Despite its rapid adoption, the chatbot is far from replacing humans. In an earlier note published in February, Morgan Stanely even raised concerns about ChatGPT’s struggle with accuracy. Admittedly, using ChatGPT comes with inevitable complications as the wealth management sector is highly regulated and involves handling individuals’ finances. A group of over 1,000 tech experts, including co-founders of Apple, Pinterest and Skype as well as Elon Musk, issued a warning that the industry is in a dangerous arms race to develop AI systems. The signatories said human-competitive intelligence could pose an existential risk to humanity, and demanded a six-month moratorium on further research until regulation is put in place.
Recently, the UK government published a whitepaper calling on regulators to come up with “tailored, context-specific approaches that suit the way AI is actually being used in their sectors.” In the wake of ChatGPT driving a wave of demand, regulators must issue practical guidance as well as resources like risk assessment templates, to set out how to implement these principles in various sectors, it said. Agreeably, it requires a rigorous AI governance framework in order to demonstrate adherence to established standards and auditable AI.
Embedded finance has made almost every company a fintech company. Thanks to companies like PayPal and Klarna, a slew of non-financial institutions are integrating financial services into their platforms and offering creative forms of payment, credit, insurance and even investment into their customer journeys.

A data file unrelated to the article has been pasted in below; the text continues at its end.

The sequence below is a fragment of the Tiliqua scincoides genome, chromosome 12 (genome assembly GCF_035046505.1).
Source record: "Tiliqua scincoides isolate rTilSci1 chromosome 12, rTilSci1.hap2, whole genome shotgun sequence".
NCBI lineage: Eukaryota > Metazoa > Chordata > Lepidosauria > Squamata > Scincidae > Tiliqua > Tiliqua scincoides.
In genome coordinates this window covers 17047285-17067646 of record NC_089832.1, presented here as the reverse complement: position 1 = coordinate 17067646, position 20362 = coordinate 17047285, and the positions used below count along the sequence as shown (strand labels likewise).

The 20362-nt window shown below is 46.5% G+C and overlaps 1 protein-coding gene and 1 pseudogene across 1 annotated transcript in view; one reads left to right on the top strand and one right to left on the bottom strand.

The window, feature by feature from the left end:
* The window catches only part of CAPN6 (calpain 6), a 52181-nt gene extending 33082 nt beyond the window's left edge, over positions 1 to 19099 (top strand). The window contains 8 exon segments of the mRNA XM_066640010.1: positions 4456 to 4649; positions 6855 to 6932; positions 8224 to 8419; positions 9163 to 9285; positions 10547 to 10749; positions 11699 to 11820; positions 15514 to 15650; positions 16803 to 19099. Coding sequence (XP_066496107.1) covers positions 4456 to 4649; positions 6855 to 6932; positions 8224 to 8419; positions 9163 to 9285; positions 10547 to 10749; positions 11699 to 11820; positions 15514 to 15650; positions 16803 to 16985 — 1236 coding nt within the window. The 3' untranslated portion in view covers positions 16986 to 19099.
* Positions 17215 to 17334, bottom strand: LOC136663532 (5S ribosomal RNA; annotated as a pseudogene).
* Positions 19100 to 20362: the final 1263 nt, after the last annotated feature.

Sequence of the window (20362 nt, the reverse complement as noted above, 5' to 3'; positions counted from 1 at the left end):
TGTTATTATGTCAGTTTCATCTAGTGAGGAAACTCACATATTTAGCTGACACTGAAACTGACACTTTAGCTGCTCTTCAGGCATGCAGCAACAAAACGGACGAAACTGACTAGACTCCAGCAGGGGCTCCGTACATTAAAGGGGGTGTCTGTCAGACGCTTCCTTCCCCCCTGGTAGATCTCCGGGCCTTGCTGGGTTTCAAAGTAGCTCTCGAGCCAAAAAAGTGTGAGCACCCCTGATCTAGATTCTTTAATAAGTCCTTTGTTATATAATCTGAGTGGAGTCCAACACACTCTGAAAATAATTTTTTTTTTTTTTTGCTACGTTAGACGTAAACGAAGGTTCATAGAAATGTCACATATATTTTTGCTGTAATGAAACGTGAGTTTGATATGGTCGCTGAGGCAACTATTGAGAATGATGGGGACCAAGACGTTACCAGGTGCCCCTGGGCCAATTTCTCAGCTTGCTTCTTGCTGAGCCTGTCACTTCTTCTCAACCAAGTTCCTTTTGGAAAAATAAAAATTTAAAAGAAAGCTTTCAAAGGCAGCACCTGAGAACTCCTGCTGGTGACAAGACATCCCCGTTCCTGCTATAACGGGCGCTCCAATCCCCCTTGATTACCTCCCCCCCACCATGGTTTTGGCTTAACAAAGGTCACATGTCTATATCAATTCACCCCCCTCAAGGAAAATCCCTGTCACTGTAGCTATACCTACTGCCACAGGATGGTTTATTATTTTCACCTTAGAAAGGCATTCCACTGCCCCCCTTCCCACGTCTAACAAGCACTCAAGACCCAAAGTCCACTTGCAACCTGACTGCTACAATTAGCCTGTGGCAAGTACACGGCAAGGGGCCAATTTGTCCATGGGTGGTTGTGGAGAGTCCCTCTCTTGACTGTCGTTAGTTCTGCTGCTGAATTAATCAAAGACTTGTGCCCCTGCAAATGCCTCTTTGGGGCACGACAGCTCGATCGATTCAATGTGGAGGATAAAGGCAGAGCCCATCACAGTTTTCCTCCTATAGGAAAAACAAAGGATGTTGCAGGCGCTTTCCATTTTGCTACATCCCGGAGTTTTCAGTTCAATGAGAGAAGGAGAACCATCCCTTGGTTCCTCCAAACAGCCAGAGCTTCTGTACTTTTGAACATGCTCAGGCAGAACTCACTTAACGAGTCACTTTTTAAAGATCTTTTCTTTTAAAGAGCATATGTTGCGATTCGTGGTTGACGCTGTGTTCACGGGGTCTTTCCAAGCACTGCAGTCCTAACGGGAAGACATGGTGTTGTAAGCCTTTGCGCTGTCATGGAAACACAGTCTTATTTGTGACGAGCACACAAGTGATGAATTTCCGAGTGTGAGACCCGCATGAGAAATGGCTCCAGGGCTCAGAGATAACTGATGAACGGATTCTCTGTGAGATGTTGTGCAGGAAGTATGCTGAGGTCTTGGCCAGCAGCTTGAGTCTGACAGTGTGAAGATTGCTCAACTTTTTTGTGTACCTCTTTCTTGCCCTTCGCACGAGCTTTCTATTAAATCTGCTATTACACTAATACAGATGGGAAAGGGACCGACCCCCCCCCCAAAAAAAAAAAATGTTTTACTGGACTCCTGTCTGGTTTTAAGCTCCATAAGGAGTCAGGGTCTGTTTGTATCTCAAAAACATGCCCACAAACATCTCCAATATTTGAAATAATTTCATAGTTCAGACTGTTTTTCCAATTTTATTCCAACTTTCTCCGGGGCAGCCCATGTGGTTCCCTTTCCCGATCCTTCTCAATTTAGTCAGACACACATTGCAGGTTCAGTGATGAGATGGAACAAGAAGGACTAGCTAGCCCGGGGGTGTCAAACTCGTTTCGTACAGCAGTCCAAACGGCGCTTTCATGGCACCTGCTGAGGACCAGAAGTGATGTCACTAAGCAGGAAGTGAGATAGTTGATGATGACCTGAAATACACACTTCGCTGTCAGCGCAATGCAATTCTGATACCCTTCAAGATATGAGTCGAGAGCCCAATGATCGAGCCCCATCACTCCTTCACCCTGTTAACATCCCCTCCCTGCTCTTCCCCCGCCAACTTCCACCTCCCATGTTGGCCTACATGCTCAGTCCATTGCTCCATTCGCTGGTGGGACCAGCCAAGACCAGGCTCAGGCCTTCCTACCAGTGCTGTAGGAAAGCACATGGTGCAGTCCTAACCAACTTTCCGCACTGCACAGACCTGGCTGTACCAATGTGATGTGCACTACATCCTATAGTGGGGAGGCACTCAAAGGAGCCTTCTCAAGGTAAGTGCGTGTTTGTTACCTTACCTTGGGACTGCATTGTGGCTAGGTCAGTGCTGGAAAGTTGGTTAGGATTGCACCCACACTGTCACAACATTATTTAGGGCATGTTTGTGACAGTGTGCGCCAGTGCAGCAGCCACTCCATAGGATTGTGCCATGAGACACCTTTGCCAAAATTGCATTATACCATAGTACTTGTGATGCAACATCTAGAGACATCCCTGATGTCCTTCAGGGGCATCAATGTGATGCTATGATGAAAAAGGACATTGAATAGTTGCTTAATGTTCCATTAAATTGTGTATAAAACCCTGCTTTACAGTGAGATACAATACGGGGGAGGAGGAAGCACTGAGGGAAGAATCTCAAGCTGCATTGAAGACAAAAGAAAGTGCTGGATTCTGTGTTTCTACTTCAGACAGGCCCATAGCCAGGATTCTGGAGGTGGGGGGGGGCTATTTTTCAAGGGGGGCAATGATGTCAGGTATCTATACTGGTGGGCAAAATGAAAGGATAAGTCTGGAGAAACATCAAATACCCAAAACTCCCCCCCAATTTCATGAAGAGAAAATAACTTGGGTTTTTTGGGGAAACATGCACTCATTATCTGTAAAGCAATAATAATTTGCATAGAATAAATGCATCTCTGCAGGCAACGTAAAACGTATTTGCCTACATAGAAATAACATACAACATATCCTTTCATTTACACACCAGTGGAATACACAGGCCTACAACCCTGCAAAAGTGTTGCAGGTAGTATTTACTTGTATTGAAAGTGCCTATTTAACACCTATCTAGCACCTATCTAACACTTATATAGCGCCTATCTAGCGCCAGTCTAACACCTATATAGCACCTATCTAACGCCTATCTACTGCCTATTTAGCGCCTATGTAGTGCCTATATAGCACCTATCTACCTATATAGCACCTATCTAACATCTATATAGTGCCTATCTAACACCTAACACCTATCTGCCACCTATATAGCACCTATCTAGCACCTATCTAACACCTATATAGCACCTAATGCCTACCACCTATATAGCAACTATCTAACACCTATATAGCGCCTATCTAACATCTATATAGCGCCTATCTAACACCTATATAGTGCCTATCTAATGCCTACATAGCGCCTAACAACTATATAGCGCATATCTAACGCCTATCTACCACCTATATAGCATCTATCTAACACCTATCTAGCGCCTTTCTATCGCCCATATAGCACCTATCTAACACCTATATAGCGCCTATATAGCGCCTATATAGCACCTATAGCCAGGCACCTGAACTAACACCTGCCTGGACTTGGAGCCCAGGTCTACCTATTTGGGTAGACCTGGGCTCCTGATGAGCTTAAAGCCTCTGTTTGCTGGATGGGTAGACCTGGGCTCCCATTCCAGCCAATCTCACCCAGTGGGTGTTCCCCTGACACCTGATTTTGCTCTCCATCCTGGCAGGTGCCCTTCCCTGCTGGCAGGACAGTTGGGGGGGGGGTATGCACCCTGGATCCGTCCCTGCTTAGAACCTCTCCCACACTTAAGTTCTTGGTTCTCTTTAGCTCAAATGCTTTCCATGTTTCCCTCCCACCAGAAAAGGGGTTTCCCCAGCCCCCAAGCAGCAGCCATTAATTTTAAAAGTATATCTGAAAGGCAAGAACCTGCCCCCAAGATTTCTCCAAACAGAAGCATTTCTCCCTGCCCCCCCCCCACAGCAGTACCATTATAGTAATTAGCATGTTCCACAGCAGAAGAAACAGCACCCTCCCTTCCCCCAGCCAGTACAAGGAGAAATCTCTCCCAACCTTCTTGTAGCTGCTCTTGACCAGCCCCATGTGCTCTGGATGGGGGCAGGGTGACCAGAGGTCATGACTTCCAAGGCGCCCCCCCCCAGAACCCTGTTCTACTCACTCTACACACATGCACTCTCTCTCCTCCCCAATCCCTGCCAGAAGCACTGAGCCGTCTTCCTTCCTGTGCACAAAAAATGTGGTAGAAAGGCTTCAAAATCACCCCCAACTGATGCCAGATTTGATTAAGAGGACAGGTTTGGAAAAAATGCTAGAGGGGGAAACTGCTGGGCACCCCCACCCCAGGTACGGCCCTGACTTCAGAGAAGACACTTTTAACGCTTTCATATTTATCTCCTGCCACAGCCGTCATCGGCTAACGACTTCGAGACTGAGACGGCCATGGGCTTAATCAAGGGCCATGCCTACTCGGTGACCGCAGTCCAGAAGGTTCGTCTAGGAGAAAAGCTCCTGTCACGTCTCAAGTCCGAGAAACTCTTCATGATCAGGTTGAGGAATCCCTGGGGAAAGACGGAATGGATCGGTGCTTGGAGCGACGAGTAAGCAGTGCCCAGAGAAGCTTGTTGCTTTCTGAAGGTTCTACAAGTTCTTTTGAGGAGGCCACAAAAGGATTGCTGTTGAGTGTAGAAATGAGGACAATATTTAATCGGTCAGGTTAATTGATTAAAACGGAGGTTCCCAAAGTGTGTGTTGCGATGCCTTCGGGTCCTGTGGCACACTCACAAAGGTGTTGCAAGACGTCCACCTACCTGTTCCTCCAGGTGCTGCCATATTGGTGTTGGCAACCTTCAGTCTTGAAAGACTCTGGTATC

A study by Juniper Research found that the revenue from embedded finance services will exceed $183 billion in 2027, rising staggeringly from under $65 billion in 2022. Furthermore, the research found that embedded investments where stock trading and investment products are integrated within other apps, will be the fastest-growing segment. It will increase by 421% in usage over the next 5 years, accounting for almost $11 billion in revenue globally by 2027.
Outlining several use cases within the embedded wealth bracket, Kidbrooke® suggested in an earlier blog post that apart from integrating personal finance/ wealth management elements in shopping and subscription management services, embedding pension planning toolkits into firms’ intranet can help employees plan their retirement efficiently. Additionally, businesses can benefit by managing their balance sheets and improving their solvency. According to a report by additiv, embedded wealth management could increase the size of the wealth management market by up to circa $33 trillion in assets.